• Develop an effective long term strategic approach, even if only short term resource can be identified. Communities will not welcome short lived attempts at partnerships
  • Communities, like the university should not be treated as if they are homogenous


  • Assess and utilise the specific university asset of knowledge and expertise. What are the research, teaching and other strengths of the university? (see Brighton and Cambridge community engagement reports as examples)
  • Analyse local community needs, requirements and expertise. This can be done via a formal study (see Taking Account as an example) or through systematic interviews with key stakeholders. The latter can be a very useful relationship building exercise in its own right
  • If responding to a specific request from a community organisation, consider whether the university has the skills to respond to the request. It may be that another organisation is better suited to respond
  • Develop appropriate internal infrastructures to support community partnerships. This should include brokerage, project development, support and communications designed to ensure equitable access to partnerships with the university. These infrastructures should both facilitate developing a one off partnership for a specific project, and developing a long term strategy for managing and supporting engagement with local communities
  • Develop mutual goals for social and economic impact of the work for both university and external audiences, and for developing links to university research and teaching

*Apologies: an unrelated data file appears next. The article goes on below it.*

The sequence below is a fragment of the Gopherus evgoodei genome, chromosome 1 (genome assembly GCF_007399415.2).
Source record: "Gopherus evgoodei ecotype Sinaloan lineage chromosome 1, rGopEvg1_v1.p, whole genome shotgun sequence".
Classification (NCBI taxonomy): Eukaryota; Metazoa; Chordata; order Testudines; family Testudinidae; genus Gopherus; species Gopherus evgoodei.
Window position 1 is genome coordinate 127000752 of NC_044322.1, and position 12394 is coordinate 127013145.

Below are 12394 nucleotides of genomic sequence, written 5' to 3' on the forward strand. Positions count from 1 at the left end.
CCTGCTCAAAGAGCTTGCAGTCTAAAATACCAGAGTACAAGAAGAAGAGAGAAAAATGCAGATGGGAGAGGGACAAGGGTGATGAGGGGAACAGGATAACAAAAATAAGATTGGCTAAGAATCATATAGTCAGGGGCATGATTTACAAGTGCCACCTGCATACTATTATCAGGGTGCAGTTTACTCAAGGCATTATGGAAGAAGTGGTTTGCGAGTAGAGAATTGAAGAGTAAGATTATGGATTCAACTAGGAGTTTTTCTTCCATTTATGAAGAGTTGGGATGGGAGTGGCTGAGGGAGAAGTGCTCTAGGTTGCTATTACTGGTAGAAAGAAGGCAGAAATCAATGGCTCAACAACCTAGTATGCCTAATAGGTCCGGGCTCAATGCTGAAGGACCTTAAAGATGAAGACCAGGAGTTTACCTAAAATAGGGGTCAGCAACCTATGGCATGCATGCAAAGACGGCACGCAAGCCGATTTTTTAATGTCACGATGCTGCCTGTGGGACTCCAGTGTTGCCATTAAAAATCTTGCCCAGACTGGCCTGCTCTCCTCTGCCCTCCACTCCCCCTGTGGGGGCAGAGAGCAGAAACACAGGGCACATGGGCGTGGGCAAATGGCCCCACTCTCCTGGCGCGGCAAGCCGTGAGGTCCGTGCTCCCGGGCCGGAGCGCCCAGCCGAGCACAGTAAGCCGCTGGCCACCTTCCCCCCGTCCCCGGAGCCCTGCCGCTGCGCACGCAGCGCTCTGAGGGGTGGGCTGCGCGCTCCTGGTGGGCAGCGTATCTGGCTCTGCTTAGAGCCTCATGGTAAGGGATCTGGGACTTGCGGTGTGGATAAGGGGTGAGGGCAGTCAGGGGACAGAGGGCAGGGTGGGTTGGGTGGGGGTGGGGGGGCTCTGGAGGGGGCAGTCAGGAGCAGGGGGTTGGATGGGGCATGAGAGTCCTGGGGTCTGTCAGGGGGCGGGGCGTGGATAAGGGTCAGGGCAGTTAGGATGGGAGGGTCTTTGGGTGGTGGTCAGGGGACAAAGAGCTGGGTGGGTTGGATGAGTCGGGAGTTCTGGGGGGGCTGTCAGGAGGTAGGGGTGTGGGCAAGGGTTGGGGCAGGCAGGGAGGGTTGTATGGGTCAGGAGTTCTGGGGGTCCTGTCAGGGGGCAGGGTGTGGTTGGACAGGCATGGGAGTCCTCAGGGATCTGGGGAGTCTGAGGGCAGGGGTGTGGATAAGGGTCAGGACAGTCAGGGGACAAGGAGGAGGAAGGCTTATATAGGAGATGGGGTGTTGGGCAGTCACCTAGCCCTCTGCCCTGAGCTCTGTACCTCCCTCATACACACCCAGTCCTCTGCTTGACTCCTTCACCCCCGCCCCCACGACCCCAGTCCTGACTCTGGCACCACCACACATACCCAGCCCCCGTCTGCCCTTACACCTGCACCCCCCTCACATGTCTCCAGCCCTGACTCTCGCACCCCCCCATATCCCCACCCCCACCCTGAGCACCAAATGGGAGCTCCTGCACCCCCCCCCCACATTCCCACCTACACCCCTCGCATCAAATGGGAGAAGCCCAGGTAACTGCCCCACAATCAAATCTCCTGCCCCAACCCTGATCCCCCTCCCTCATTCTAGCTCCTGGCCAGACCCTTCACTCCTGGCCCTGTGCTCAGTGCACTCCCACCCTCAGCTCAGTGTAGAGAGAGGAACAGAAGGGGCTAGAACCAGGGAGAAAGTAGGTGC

• Develop project work, networks or communities of practice that can sustain partnerships, if appropriate, beyond an initial phase
  • Develop an evaluation framework as early as you can. Decide what you are going to measure and how. Consider leaning on any benchmarks and approaches developed by others rather than inventing your own; consider how the process and outcomes of measurement are useful to community and university

Things to bear in mind

  • Don’t assume that the community is waiting to be ‘rescued’ or that there is a lack of information, skills and resources within communities as a whole that are waiting for academic input. In fact there will already by sophisticated community development work underway and active and informed individuals ready to collaborate. You will need to sensitively negotiate the university’s role with community partners
  • Both parties may need to be persuaded of the value and potential of partnership working. Consider how community partnerships might fit with the university mission. If this can’t be demonstrated the activity is unlikely to be sustained. Consider also the strategic benefits to communities and the organisations and networks that support them. High quality ongoing communications will be needed to keep the value of the work to the fore, and to share how much progress is being made